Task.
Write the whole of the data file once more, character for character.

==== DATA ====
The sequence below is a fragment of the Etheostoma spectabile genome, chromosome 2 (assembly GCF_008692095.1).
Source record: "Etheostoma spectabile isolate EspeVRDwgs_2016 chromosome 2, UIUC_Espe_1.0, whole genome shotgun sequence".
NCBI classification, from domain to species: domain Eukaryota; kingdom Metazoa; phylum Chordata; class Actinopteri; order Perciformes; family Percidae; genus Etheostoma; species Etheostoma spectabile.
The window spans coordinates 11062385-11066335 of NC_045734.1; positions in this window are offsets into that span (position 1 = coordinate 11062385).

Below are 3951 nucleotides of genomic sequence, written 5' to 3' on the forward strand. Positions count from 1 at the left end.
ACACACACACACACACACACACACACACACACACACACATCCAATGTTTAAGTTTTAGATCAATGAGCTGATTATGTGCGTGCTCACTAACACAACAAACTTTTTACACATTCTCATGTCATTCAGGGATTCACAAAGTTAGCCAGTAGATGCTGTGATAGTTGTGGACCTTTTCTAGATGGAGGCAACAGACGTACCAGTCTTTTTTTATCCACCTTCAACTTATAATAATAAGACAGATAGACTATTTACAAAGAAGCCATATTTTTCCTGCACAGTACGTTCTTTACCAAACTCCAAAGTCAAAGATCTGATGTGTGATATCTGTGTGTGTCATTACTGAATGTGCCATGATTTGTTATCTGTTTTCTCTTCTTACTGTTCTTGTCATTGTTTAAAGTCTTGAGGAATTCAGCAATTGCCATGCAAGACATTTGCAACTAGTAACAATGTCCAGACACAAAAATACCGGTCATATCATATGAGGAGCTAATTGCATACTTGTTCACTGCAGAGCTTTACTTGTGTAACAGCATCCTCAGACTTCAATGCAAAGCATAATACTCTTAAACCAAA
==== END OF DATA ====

The sequence below is a fragment of the Etheostoma spectabile genome, chromosome 2 (assembly GCF_008692095.1).
Source record: "Etheostoma spectabile isolate EspeVRDwgs_2016 chromosome 2, UIUC_Espe_1.0, whole genome shotgun sequence".
NCBI classification, from domain to species: domain Eukaryota; kingdom Metazoa; phylum Chordata; class Actinopteri; order Perciformes; family Percidae; genus Etheostoma; species Etheostoma spectabile.
The window spans coordinates 11062385-11066335 of NC_045734.1; positions in this window are offsets into that span (position 1 = coordinate 11062385).

Below are 3951 nucleotides of genomic sequence, written 5' to 3' on the forward strand. Positions count from 1 at the left end.
ACACACACACACACACACACACACACACACACACACACATCCAATGTTTAAGTTTTAGATCAATGAGCTGATTATGTGCGTGCTCACTAACACAACAAACTTTTTACACATTCTCATGTCATTCAGGGATTCACAAAGTTAGCCAGTAGATGCTGTGATAGTTGTGGACCTTTTCTAGATGGAGGCAACAGACGTACCAGTCTTTTTTTATCCACCTTCAACTTATAATAATAAGACAGATAGACTATTTACAAAGAAGCCATATTTTTCCTGCACAGTACGTTCTTTACCAAACTCCAAAGTCAAAGATCTGATGTGTGATATCTGTGTGTGTCATTACTGAATGTGCCATGATTTGTTATCTGTTTTCTCTTCTTACTGTTCTTGTCATTGTTTAAAGTCTTGAGGAATTCAGCAATTGCCATGCAAGACATTTGCAACTAGTAACAATGTCCAGACACAAAAATACCGGTCATATCATATGAGGAGCTAATTGCATACTTGTTCACTGCAGAGCTTTACTTGTGTAACAGCATCCTCAGACTTCAATGCAAAGCATAATACTCTTAAACCAAA